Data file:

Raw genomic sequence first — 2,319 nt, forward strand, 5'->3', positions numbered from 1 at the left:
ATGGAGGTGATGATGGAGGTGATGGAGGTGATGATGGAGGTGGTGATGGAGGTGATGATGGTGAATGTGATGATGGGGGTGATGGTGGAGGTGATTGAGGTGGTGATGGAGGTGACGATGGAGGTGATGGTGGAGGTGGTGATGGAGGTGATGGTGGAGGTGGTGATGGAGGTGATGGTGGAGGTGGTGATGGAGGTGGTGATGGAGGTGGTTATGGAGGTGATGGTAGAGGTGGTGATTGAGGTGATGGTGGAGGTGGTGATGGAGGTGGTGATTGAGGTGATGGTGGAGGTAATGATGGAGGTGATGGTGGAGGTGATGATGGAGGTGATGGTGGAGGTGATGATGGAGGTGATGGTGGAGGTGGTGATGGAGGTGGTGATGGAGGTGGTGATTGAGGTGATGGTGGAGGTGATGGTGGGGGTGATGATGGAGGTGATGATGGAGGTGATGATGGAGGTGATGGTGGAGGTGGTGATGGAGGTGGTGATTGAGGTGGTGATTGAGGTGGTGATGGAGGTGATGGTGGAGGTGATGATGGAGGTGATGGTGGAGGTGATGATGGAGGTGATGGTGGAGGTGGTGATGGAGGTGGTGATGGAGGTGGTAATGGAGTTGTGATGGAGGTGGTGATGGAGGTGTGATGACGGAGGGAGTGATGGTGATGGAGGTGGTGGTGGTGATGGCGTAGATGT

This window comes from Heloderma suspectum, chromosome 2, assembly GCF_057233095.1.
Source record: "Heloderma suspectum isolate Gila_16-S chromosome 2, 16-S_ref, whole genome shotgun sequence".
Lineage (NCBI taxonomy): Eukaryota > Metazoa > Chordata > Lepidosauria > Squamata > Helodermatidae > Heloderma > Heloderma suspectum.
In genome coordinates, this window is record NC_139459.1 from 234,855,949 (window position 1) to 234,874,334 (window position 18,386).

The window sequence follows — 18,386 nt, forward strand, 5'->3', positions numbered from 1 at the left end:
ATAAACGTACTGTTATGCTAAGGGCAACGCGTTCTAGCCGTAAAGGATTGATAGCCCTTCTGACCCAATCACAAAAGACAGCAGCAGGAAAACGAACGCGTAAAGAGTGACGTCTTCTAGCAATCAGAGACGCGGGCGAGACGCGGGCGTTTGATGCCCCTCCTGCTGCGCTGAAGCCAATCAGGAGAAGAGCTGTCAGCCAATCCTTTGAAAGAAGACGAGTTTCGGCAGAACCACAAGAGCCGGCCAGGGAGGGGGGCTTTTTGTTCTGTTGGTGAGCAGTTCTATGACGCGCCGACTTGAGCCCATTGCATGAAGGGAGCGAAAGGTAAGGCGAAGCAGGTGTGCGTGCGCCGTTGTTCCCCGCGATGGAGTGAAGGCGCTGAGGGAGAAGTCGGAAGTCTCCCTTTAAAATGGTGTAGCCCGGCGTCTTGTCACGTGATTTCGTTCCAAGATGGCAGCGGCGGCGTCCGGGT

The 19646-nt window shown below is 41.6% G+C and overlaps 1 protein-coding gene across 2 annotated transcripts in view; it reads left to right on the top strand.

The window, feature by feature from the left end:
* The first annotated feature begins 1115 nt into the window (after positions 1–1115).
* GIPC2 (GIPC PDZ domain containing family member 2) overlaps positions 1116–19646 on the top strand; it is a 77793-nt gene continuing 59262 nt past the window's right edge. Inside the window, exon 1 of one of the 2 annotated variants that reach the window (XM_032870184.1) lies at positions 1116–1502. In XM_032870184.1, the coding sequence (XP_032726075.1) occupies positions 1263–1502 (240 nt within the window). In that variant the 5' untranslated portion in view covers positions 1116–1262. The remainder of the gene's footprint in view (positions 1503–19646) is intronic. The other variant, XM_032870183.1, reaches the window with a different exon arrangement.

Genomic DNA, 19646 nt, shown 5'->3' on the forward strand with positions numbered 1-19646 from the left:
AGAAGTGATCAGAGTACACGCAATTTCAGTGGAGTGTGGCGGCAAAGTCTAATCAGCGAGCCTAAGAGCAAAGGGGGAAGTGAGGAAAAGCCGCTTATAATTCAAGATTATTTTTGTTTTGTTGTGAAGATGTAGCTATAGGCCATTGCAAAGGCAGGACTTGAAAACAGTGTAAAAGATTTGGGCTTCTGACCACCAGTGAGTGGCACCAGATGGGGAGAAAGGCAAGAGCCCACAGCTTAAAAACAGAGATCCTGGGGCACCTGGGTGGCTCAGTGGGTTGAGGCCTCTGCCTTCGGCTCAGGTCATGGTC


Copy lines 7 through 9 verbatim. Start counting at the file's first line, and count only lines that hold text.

The window sequence follows — 18,386 nt, forward strand, 5'->3', positions numbered from 1 at the left end:
ATAAACGTACTGTTATGCTAAGGGCAACGCGTTCTAGCCGTAAAGGATTGATAGCCCTTCTGACCCAATCACAAAAGACAGCAGCAGGAAAACGAACGCGTAAAGAGTGACGTCTTCTAGCAATCAGAGACGCGGGCGAGACGCGGGCGTTTGATGCCCCTCCTGCTGCGCTGAAGCCAATCAGGAGAAGAGCTGTCAGCCAATCCTTTGAAAGAAGACGAGTTTCGGCAGAACCACAAGAGCCGGCCAGGGAGGGGGGCTTTTTGTTCTGTTGGTGAGCAGTTCTATGACGCGCCGACTTGAGCCCATTGCATGAAGGGAGCGAAAGGTAAGGCGAAGCAGGTGTGCGTGCGCCGTTGTTCCCCGCGATGGAGTGAAGGCGCTGAGGGAGAAGTCGGAAGTCTCCCTTTAAAATGGTGTAGCCCGGCGTCTTGTCACGTGATTTCGTTCCAAGATGGCAGCGGCGGCGTCCGGGT

The 19646-nt window shown below is 41.6% G+C and overlaps 1 protein-coding gene across 2 annotated transcripts in view; it reads left to right on the top strand.